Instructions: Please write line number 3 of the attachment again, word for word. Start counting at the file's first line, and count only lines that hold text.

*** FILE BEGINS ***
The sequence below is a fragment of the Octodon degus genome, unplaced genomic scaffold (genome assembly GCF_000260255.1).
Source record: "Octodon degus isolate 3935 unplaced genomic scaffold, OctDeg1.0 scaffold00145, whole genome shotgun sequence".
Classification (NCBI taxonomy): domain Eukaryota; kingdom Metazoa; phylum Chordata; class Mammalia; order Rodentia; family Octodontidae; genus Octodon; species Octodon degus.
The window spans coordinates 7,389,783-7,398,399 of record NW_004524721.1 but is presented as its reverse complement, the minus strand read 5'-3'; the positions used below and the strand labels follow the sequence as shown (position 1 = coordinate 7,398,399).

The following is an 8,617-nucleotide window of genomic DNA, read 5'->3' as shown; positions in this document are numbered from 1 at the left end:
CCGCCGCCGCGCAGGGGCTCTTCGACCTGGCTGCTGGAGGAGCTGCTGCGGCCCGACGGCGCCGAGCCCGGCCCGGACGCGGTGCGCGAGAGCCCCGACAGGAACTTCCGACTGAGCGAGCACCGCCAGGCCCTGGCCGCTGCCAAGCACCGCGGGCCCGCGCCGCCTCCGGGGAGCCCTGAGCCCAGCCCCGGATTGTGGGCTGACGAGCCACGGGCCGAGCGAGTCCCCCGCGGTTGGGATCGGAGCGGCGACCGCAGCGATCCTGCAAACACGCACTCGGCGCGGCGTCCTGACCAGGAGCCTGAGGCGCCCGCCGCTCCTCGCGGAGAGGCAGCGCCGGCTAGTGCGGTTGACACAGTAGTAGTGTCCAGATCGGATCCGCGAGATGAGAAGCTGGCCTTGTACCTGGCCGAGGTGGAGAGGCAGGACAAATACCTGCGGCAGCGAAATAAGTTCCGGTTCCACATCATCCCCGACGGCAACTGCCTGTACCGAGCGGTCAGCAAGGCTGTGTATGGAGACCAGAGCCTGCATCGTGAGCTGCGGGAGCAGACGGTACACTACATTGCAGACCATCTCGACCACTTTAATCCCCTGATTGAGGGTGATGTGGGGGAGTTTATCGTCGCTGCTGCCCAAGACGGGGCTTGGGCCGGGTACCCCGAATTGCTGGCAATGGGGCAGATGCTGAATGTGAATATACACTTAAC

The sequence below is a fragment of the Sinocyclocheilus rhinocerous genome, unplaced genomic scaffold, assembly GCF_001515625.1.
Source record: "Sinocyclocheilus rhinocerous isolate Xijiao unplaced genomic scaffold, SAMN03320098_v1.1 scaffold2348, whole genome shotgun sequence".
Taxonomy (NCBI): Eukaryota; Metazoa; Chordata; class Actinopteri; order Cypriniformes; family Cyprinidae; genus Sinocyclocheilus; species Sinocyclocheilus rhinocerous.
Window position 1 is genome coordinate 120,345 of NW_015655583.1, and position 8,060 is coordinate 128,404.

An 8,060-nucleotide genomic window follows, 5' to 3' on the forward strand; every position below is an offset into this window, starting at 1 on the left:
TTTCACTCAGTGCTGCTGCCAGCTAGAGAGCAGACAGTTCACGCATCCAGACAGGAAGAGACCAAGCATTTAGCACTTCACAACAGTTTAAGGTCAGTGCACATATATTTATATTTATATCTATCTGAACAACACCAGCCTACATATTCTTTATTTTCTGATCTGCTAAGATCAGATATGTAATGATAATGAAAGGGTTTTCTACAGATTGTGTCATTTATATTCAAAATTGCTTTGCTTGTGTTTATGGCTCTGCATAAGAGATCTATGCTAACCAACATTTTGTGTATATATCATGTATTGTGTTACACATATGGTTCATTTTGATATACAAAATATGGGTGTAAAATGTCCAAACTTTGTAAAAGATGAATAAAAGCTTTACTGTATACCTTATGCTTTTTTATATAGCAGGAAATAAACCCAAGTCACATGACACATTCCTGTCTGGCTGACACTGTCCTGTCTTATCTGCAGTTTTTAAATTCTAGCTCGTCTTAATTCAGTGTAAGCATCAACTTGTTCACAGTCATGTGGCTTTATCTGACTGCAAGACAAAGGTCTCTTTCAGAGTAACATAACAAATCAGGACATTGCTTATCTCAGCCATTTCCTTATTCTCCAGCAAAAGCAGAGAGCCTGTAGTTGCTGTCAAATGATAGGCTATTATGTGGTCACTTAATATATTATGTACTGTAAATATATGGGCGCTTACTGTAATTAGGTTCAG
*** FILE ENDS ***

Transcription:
Classification (NCBI taxonomy): domain Eukaryota; kingdom Metazoa; phylum Chordata; class Mammalia; order Rodentia; family Octodontidae; genus Octodon; species Octodon degus.